In this final part of our concertmaster conversation, David Danzmayr mentions that he sometimes steps back and leaves the orchestra to play segments of pieces alone, because thereare times that the conductor can just “get in the way.”
OSU Theatre Presents Shakespeare’s Othello
WOSU’s theater critic Joy Reilly talks with director Alison Bomber, senior text and voice coach at the Royal Shakespeare Company in England, about putting text in the service of Shakespeare’s bloody tragedy Othello.
Bomber is working with The Department of Theater at The Ohio State University on a variety of projects in Central Ohio.
In this video, she discusses directing nine OSU M.F.A. actors in a fast-paced, 90-minute production of William Shakespeare’s Othello, particularly her focus on the practical nature of the text.
The words are doing a very practical job, Bomber said. Practicing Shakespeare is all about “putting pressure on the language” to propel action.
“Each of these words, each of these extraordinary (sometimes) images, pictures that are cast in the words are doing a very practical job within a scene of shutting somebody up, or encouraging somebody to come forward and speak,” Bomber said. “And it’s finding out what it is that makes an actor speak the next thought, it’s looking for those triggers, it’s looking for the next thing that happens that makes somebody say something.”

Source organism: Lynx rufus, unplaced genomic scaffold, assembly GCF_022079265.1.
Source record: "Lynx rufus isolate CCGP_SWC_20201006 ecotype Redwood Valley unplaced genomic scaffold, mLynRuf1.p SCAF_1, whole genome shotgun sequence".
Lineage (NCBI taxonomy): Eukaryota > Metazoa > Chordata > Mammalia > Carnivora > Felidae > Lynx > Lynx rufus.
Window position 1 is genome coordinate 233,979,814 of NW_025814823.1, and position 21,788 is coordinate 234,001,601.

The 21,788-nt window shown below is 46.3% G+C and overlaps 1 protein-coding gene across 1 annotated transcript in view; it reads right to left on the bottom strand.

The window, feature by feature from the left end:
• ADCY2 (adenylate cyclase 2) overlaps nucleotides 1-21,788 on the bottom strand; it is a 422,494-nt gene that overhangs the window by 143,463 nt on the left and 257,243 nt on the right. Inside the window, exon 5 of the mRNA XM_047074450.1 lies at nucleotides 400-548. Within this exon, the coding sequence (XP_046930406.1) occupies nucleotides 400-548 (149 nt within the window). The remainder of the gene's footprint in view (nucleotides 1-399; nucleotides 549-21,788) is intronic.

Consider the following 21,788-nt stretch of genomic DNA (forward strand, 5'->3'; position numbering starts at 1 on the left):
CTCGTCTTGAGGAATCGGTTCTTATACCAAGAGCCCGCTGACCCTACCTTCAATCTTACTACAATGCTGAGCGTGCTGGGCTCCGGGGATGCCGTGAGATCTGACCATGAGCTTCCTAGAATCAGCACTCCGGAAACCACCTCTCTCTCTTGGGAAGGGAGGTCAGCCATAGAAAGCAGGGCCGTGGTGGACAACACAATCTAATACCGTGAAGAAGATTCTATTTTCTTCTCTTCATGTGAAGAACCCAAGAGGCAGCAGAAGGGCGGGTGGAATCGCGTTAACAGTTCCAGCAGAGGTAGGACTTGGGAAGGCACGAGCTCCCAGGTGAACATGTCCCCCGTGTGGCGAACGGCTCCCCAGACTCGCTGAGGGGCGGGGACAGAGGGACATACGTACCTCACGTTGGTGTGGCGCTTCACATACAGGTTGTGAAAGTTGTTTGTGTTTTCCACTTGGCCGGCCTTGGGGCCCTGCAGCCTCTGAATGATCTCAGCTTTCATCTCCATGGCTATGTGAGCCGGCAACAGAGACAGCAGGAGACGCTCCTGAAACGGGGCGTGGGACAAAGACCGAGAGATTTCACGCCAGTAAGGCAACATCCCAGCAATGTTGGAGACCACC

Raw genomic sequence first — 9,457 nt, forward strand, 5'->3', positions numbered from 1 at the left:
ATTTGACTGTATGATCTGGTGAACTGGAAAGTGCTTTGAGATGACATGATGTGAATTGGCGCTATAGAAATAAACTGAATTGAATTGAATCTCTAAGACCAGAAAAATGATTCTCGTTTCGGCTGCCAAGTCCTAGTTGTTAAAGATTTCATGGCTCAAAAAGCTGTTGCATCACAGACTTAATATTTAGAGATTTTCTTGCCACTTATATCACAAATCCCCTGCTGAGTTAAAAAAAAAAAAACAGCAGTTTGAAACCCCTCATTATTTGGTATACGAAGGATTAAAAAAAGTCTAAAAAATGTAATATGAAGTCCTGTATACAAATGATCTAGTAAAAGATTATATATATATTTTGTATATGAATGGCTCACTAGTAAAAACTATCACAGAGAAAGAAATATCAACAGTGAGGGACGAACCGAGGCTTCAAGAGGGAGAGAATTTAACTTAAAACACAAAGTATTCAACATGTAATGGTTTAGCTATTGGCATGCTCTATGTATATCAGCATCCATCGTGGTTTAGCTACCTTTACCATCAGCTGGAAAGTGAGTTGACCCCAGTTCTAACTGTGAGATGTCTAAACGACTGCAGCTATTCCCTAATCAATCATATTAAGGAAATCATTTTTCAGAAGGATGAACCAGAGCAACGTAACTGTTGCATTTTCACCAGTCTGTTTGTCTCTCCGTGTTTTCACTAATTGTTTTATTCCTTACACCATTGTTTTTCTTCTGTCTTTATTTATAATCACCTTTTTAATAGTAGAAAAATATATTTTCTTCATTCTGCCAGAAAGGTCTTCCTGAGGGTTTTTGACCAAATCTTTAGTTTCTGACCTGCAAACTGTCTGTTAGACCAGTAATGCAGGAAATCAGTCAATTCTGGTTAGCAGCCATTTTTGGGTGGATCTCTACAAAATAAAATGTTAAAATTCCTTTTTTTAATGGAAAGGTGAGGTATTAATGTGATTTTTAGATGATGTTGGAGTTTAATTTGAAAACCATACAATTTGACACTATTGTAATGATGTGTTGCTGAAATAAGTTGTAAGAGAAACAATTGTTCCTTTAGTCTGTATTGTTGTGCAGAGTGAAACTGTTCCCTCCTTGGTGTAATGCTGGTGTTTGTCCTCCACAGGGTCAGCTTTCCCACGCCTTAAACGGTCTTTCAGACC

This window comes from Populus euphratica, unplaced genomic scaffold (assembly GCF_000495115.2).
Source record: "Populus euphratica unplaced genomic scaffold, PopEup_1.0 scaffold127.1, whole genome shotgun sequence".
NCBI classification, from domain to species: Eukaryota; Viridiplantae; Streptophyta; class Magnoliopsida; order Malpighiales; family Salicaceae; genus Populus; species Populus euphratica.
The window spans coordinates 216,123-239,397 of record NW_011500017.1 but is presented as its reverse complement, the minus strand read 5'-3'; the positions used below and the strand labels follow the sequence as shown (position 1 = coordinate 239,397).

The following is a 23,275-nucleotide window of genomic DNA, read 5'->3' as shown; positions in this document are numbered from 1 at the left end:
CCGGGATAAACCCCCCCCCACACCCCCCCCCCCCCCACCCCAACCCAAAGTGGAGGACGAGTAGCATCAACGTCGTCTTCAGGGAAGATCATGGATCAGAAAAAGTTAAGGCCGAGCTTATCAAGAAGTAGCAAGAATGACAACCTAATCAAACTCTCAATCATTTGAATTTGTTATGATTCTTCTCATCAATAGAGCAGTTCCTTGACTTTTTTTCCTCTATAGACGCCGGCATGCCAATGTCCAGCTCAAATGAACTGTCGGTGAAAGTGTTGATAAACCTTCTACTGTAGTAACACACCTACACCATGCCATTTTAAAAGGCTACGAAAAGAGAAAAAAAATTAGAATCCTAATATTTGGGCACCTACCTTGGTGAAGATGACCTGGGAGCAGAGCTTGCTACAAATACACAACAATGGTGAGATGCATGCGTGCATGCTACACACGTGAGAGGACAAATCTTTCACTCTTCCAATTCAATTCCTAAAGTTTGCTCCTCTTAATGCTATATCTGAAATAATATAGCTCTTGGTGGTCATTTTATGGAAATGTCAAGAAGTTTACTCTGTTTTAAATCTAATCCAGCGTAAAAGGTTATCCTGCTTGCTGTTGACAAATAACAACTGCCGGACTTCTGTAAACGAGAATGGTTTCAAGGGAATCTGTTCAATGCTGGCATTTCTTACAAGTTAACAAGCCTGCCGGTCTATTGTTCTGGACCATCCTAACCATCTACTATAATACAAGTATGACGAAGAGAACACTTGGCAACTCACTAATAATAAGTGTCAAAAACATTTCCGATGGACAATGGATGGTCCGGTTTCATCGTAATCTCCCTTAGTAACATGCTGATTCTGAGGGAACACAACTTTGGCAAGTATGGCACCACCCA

“Shakespeare was, above all, a man of the theater. “These plays are practical texts, they’re not philosophical poetry,” said Bomber.
Bomber goes on to discusses using the playwright’s text to propel and bring alive the fight scenes.
Get a glimpse of the action in this video.